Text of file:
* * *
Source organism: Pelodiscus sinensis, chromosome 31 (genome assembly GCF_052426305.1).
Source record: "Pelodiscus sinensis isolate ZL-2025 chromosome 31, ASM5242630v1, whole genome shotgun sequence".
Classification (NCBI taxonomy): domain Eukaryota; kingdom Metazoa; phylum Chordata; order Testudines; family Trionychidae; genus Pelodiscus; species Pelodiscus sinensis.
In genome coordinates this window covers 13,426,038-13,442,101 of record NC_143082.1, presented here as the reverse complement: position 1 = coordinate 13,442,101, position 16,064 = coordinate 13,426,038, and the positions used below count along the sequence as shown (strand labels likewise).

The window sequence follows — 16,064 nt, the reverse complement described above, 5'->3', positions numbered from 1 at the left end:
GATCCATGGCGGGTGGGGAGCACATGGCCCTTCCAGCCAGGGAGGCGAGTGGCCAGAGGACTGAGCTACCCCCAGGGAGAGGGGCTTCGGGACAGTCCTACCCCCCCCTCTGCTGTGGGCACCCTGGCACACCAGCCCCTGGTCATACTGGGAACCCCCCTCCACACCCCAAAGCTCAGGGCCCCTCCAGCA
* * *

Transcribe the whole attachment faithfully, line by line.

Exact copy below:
Source organism: Pelodiscus sinensis, chromosome 31 (genome assembly GCF_052426305.1).
Source record: "Pelodiscus sinensis isolate ZL-2025 chromosome 31, ASM5242630v1, whole genome shotgun sequence".
Classification (NCBI taxonomy): domain Eukaryota; kingdom Metazoa; phylum Chordata; order Testudines; family Trionychidae; genus Pelodiscus; species Pelodiscus sinensis.
In genome coordinates this window covers 13,426,038-13,442,101 of record NC_143082.1, presented here as the reverse complement: position 1 = coordinate 13,442,101, position 16,064 = coordinate 13,426,038, and the positions used below count along the sequence as shown (strand labels likewise).

The window sequence follows — 16,064 nt, the reverse complement described above, 5'->3', positions numbered from 1 at the left end:
GATCCATGGCGGGTGGGGAGCACATGGCCCTTCCAGCCAGGGAGGCGAGTGGCCAGAGGACTGAGCTACCCCCAGGGAGAGGGGCTTCGGGACAGTCCTACCCCCCCCTCTGCTGTGGGCACCCTGGCACACCAGCCCCTGGTCATACTGGGAACCCCCCTCCACACCCCAAAGCTCAGGGCCCCTCCAGCA